China intercepts U.S. apples
China is to strengthen inspection and quarantine measures for U.S. apple imports after customs officials recently blocked the entry of shipments, citing phytosanitary issues.
China's General Administration of Customs said in a May 7 statement that it had detected the rot-causing pathogens Neofabraea perennans, Phacidiopycnis washingtonensis and Sphaeropsis pyriputrescens.
It also said it had found pests among the shipments - Ips grandicollis, Curculionidae, and Cerambycinae, which are all species of beetle.
The statement said that these pests and diseases posed a serious risk to China's agricultural industry, and as a result it said that it had issued an alert notification to strengthen import checks for U.S. apples.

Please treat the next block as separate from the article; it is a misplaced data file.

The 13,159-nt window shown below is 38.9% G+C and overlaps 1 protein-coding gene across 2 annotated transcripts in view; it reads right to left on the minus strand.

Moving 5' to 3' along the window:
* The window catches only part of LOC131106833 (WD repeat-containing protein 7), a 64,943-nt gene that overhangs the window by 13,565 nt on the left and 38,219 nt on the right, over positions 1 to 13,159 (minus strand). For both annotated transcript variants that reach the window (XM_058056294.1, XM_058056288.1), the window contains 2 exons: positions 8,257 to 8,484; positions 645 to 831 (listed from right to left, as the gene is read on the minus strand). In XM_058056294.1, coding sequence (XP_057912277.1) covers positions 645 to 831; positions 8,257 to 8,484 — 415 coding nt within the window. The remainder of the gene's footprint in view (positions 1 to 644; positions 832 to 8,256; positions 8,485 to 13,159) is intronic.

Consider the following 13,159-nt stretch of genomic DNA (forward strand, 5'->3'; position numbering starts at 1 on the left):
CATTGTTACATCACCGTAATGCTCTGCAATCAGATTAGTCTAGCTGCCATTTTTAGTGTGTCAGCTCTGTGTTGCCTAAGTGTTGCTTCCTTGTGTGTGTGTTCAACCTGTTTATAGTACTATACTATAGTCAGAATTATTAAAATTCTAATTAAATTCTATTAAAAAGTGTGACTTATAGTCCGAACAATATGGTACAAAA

It did not provide additional details on the size of the shipments in question or when they were intercepted.
The development comes just a few days after it was reported that China was ramping up checks on all U.S. fruit imports, amid high trade tensions between the two countries.
News agency Reuters reported that its sources had said authorities were now inspecting every shipment of U.S. fruit, whereas before they had only checked around 30%.